For those of us that find meaning in life when getting down on all fours to play in our gardens, Minnesota winters and major surgeries can be equally frustrating and boring. That is where I found myself this past March and April. You remember the winter and the snow that would never end? To top it off, I was laid up with a total knee replacement and confined to a recliner. Never the one to sit still except when reading, I decided to plunge into a book about gardens I may never see and discover what meaning it held for me in the present time and predicament.
The Gardens of Awe and Folly was just what I needed to spirit me away from my current circumstances. Nine very different and diverse gardens from Paris to Key West, Marrakech to New Orleans, Long Island to London and Rio De Janeiro to a winter garden in Edinburgh are gorgeously portrayed in soothing watercolors, while her vivid descriptions regal the rich history of each garden and the ones who came to own them. Her summations of each garden include a “gardening tip”. As an example, when she sums up the Paris Garden: Square du Vert-Galant located in the middle of the Seine, she states that “when considering our own gardens in light of this Paris small public garden, our own piece of the earth may not seem so small”.
The author gets a bit political when introducing the Australian Pine, a native found on the coastline of the Tasmanian Sea. When in Fort Zach Beach, located in Key West, you can’t help but hear the “rallying cry” of “Save our Pines” at public protests as FL bureaucrats declare them an invasive species. Yet Swift points out many of Florida’s favorite trees interestingly “do not come from FL”.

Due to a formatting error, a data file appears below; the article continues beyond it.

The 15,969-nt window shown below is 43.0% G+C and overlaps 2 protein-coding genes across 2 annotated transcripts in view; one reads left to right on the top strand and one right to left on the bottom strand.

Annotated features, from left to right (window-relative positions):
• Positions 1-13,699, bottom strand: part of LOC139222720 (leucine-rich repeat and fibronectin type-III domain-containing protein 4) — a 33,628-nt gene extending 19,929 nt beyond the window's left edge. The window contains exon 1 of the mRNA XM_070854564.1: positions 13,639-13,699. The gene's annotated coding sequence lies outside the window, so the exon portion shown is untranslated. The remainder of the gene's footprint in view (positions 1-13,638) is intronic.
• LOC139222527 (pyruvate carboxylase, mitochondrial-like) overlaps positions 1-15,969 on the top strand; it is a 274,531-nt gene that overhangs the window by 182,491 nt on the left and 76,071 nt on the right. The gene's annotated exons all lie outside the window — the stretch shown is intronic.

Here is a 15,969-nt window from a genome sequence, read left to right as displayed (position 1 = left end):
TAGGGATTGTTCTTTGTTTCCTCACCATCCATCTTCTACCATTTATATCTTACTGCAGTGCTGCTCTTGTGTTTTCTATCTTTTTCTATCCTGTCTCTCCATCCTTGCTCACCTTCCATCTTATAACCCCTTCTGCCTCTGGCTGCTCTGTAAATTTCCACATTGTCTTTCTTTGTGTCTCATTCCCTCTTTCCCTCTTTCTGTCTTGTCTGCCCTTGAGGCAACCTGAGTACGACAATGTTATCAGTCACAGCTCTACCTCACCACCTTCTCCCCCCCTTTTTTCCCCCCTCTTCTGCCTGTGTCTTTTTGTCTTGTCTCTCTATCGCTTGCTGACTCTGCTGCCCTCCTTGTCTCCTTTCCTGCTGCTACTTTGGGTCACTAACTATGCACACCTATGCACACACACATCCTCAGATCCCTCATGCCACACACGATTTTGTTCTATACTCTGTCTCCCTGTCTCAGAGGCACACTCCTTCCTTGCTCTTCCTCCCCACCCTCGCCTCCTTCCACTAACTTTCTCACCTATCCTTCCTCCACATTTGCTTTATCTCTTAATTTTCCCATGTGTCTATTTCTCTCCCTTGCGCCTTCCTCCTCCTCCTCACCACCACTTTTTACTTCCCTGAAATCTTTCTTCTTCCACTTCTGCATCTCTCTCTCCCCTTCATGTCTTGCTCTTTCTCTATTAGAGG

This is only a small fraction of the author’s garden reflections on her travels. But I will leave it to you to enjoy on your bad weather day. As for me, I hugged my afghan closer on that cold March day and watched the growing mound of snow gather outside my window, silently thanking all gardeners everywhere and especially Vivian Swift, for the warmth and beauty of a well told story and its ability to place me on the garden bench in the middle of it all.
The following gardening tip for the Rio de Janeiro Garden sums up her work very well (and I cannot say this better than the author herself) so I quote:
“No matter how grand or minuscule, every garden has a meaning all its own; but every garden, everywhere, has a common reason for being, in that it was made in homage to this wondrous Earth that has given life to every Eden we’ve ever imagined.”
The bit of interesting information that I learned about the Author: Vivian Swift, is that she is neither a gardener nor a grower of indoor plants, yet she wrote and hand painted this wonderful book about Gardens. She calls it a travel memoir, a personal journey to 9 different gardens where she looks at context a bit differently than a gardener may. I thoroughly enjoyed it. I hope you do too.
Photo Credit: Gardens of Awe and Folly by Vivian Swift Book Cover (1)